Chocolate fountains are a revelation. Observe:

But it turns out that they can be great tools for studying basic math. In a paper published Tuesday in the European Journal of Physics, researchers from the University College London investigated the physics that make curtains of chocolate in a fountain slope inward instead of going straight down.

It might not seem important at face value, the researchers say, but their findings mean that these delicious bubblers can be used to test the same basic principles that govern everything from lava flow to the extraction of plasma from nuclear reactors.

Like these more dangerous fluids, melted chocolate is non-newtonian -- which basically means it flows in strange ways.

"Apart from the fact that they’re super cool and delicious, from a scientific perspective, chocolate fountains provide a really nice introduction to non newtonian fluids," said Adam Townsend, who co-authored the paper while working on his master's degree.

The idea came from his advisor and co-author, Helen Wilson, who started thinking about the behavior of flowing chocolate while on a hike one day. When she asked her colleagues in the applied mathematics department why they thought chocolate formed an inward-flowing curtain, she got a handful of different ideas -- so she decided someone should figure it out for certain.

"All of the advisers have to offer up a few undergrad projects, and there were some very technical words on that project list," Townsend said. "And then I saw 'chocolate fountain' and I said, aha! That's the one."

Townsend and Wilson set out to match up mathematical equations to the chocolatey sweet reality of a fountain. They found that the physics of chocolate curtains followed the same principles as "water bells".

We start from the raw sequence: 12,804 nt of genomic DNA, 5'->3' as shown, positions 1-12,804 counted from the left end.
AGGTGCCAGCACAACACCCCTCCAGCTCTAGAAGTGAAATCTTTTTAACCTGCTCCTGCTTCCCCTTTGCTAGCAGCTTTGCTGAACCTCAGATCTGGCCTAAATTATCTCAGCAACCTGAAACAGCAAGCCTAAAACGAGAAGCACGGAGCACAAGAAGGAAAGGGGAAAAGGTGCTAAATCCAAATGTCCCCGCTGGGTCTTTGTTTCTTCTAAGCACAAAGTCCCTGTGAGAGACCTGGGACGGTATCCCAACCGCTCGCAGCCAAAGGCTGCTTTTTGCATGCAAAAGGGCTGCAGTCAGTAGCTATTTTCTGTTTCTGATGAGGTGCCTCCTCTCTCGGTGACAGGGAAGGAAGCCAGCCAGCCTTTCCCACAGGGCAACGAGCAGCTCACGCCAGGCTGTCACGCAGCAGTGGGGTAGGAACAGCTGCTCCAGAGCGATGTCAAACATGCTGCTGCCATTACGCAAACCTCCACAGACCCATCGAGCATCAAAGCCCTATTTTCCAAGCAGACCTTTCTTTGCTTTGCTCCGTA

"You can build a water bell really easily in your kitchen" Wilson said in a statement. "Just fix a pen vertically under a tap with a 10p coin flat on top and you'll see a beautiful bell-shaped fountain of water."

Townsend is now close to completing his Ph.D. studying fluids that he reluctantly admitted are less fun than chocolate. But he and Wilson do lectures with their fountain, using the basic principles they learned to convince kids and teens that math can be interesting.

Between the experiment and the lectures, Townsend estimates that he's bought around 100 pounds of chocolate. Throwing it away in the lab, he said, was "heartbreaking." But luckily the students he lectures to are happy to help him dispose of the stuff.

"We want them to know that math is in places you don’t expect, it’s interesting, it’s worthwhile to study it," Townsend said. "And it’s a nice thing, having a chocolate fountain at a lecture, because they come up afterwards wanting to eat some -- and then they ask questions."

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